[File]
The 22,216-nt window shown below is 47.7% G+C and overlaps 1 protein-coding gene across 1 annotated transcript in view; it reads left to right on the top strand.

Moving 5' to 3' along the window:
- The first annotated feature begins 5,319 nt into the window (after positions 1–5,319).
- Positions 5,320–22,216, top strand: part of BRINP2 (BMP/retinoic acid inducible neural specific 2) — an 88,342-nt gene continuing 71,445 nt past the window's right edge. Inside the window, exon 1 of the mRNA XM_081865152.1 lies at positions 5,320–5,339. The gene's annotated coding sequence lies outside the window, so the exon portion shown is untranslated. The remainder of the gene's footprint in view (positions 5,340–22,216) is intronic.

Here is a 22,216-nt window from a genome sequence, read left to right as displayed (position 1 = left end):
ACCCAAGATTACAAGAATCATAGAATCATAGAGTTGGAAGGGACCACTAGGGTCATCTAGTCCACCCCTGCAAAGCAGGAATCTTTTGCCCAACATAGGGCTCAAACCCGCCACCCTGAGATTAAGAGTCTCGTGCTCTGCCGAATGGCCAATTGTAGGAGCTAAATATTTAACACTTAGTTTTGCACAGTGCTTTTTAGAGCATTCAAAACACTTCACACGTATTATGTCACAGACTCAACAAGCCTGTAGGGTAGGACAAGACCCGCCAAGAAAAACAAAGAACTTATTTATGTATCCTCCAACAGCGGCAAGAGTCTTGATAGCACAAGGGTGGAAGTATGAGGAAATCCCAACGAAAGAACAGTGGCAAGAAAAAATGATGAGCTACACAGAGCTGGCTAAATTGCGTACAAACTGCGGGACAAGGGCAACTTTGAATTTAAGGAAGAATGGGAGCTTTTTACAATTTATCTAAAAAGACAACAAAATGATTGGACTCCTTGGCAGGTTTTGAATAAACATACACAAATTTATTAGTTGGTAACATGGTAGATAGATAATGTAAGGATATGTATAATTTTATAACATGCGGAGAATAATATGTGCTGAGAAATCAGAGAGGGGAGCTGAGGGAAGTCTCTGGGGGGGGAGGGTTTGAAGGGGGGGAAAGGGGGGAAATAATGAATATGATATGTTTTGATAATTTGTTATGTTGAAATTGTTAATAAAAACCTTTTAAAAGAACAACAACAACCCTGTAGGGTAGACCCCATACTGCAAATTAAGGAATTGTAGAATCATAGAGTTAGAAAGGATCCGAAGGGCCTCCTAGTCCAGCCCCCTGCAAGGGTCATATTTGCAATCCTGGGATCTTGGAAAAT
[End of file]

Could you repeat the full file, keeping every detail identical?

The 22,216-nt window shown below is 47.7% G+C and overlaps 1 protein-coding gene across 1 annotated transcript in view; it reads left to right on the top strand.

Moving 5' to 3' along the window:
- The first annotated feature begins 5,319 nt into the window (after positions 1–5,319).
- Positions 5,320–22,216, top strand: part of BRINP2 (BMP/retinoic acid inducible neural specific 2) — an 88,342-nt gene continuing 71,445 nt past the window's right edge. Inside the window, exon 1 of the mRNA XM_081865152.1 lies at positions 5,320–5,339. The gene's annotated coding sequence lies outside the window, so the exon portion shown is untranslated. The remainder of the gene's footprint in view (positions 5,340–22,216) is intronic.

Here is a 22,216-nt window from a genome sequence, read left to right as displayed (position 1 = left end):
ACCCAAGATTACAAGAATCATAGAATCATAGAGTTGGAAGGGACCACTAGGGTCATCTAGTCCACCCCTGCAAAGCAGGAATCTTTTGCCCAACATAGGGCTCAAACCCGCCACCCTGAGATTAAGAGTCTCGTGCTCTGCCGAATGGCCAATTGTAGGAGCTAAATATTTAACACTTAGTTTTGCACAGTGCTTTTTAGAGCATTCAAAACACTTCACACGTATTATGTCACAGACTCAACAAGCCTGTAGGGTAGGACAAGACCCGCCAAGAAAAACAAAGAACTTATTTATGTATCCTCCAACAGCGGCAAGAGTCTTGATAGCACAAGGGTGGAAGTATGAGGAAATCCCAACGAAAGAACAGTGGCAAGAAAAAATGATGAGCTACACAGAGCTGGCTAAATTGCGTACAAACTGCGGGACAAGGGCAACTTTGAATTTAAGGAAGAATGGGAGCTTTTTACAATTTATCTAAAAAGACAACAAAATGATTGGACTCCTTGGCAGGTTTTGAATAAACATACACAAATTTATTAGTTGGTAACATGGTAGATAGATAATGTAAGGATATGTATAATTTTATAACATGCGGAGAATAATATGTGCTGAGAAATCAGAGAGGGGAGCTGAGGGAAGTCTCTGGGGGGGGAGGGTTTGAAGGGGGGGAAAGGGGGGAAATAATGAATATGATATGTTTTGATAATTTGTTATGTTGAAATTGTTAATAAAAACCTTTTAAAAGAACAACAACAACCCTGTAGGGTAGACCCCATACTGCAAATTAAGGAATTGTAGAATCATAGAGTTAGAAAGGATCCGAAGGGCCTCCTAGTCCAGCCCCCTGCAAGGGTCATATTTGCAATCCTGGGATCTTGGAAAAT